In reaction to the Supreme Court’s decision to overturn Roe v. Wade, the Walt Disney Company promised employees it will pay for their travel expenses to get an abortion if they live somewhere with restrictions.
Disney sent employees an internal memo Friday telling employees the company was “committed to removing barriers and providing comprehensive access to quality and affordable care for all of our employees, cast members and their families, including family planning and reproductive care, no matter where they live.”
Several outlets reported on the memo, including CNBC, which published a copy of the note signed by Paul Richardson, Disney’s chief human resources officer, and Pascale Thomas, Disney’s vice president of enterprise benefits and well-being.
Disney’s memo comes as Corporate America and the rest of the country are reacting to the Supreme Court’s decision. Some companies, such as Dick’s Sporting Goods, shared similar messages to employees Friday.
“We recognize the impact that today’s Supreme Court ruling could have on many Americans and understand that some of you may have concerns about what that might mean for you and your families, as medical and family planning decisions are deeply personal,” Disney said in the memo, adding the travel benefit for employee also “covers medical situations related to cancer treatments, transplants, rare disease treatment and family planning (including pregnancy-related decisions).”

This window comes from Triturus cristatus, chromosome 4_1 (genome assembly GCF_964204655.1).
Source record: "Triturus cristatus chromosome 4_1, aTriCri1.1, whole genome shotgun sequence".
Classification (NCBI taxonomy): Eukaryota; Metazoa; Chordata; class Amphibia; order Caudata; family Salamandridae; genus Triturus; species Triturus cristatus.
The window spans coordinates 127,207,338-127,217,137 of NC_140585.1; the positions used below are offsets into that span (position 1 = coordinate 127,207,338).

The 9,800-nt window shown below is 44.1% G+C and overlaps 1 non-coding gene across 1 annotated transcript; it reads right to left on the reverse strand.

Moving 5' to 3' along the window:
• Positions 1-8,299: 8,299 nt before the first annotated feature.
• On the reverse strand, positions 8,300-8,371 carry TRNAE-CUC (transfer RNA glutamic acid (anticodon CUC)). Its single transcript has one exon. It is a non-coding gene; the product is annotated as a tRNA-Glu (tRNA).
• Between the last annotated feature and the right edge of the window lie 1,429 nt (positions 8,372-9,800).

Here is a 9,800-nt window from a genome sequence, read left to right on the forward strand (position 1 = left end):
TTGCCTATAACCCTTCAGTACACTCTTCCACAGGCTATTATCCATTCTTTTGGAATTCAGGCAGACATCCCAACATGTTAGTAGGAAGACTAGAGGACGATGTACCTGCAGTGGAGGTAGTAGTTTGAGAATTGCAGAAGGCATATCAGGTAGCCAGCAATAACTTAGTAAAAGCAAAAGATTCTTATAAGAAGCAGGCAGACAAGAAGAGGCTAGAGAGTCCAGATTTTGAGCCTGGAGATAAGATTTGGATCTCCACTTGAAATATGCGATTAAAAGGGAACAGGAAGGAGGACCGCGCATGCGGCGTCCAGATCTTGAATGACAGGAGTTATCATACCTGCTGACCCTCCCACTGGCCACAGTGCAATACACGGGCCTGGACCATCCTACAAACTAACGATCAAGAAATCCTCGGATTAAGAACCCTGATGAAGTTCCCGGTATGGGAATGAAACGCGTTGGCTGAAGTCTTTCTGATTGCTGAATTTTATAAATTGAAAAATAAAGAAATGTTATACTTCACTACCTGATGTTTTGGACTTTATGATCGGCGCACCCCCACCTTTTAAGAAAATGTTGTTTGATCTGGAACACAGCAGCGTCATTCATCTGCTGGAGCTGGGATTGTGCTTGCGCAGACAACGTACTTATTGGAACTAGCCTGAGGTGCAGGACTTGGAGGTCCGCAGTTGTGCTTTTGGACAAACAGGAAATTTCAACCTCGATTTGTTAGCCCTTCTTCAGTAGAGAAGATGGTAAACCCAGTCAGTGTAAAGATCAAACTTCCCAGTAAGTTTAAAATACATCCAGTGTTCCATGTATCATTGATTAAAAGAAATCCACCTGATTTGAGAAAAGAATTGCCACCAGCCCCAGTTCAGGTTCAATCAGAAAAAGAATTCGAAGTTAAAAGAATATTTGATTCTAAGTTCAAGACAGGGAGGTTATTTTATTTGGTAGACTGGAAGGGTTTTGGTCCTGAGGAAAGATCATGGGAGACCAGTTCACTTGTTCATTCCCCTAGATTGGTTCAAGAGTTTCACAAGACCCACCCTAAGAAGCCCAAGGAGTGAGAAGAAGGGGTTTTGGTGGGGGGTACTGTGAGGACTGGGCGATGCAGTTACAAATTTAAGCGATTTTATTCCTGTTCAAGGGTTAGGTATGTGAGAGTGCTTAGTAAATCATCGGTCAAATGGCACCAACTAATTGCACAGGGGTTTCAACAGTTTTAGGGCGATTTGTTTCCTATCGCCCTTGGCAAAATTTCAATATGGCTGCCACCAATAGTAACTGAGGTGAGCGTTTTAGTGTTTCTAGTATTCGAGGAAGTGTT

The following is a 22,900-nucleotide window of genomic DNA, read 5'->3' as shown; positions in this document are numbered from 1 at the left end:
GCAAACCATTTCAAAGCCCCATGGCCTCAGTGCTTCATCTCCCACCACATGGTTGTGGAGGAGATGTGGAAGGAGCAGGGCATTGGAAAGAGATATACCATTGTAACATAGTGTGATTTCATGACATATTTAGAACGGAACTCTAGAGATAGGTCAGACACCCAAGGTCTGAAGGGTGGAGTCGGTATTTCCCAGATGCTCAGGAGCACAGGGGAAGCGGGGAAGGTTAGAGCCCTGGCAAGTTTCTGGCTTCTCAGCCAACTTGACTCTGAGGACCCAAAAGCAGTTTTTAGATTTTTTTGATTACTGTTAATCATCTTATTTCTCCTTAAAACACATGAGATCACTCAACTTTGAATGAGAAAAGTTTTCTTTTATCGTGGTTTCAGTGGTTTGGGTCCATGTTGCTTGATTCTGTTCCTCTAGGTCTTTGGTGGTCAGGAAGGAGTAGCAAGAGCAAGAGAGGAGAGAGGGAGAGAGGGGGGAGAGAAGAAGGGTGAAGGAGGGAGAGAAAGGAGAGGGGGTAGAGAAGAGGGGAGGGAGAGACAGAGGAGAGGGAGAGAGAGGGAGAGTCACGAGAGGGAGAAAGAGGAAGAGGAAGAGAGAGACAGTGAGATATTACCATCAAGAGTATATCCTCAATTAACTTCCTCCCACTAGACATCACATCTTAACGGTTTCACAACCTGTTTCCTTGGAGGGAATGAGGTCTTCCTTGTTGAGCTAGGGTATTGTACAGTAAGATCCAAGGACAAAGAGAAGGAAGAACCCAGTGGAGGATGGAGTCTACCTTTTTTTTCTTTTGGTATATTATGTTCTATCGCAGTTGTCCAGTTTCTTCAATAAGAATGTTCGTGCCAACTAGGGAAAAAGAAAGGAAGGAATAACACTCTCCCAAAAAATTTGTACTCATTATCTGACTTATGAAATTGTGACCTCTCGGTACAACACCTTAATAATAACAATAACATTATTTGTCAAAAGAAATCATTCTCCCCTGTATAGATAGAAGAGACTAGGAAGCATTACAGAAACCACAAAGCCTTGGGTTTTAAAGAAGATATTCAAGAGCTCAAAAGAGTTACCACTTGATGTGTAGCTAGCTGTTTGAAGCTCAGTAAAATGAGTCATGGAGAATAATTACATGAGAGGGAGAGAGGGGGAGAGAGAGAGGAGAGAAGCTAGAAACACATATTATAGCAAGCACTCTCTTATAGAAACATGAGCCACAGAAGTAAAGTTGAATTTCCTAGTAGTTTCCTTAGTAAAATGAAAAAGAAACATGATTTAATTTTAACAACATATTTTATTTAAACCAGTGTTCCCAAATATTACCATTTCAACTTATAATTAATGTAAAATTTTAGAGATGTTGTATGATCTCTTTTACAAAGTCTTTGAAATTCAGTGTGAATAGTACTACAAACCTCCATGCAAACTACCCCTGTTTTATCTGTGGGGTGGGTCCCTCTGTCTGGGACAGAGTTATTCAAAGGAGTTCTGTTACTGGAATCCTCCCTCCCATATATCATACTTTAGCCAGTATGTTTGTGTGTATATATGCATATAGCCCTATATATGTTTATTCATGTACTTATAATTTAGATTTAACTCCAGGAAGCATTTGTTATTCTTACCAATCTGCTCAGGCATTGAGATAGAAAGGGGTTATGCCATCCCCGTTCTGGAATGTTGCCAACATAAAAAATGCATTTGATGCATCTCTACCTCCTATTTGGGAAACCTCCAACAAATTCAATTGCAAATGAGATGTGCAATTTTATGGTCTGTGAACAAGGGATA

“Disney will continue to prioritize the health, safety and well-being of our team members and their families,” the memo went on to say.
In Florida, Disney is one of the biggest employers with tens of thousands of employees working at the theme parks, hotels, cruise line and other properties.
Starting July 1, a new Florida law will ban most abortions after 15 weeks.
Walt Disney World did not respond to a request for comment Friday from Florida Politics.
For Disney, political issues have been a major headache for the company this year. Disney angered both liberals and many employees for its silence over Florida’s controversial “Parental Rights in Education” law — dubbed “Don’t Say Gay” by critics — and then drew ire from Gov. Ron DeSantis and state Republican lawmakers when CEO Bob Chapek finally addressed the law, saying he was against it.
In retaliation, lawmakers voted to strip away Disney’s special government taxing district. That measure goes into effect next year.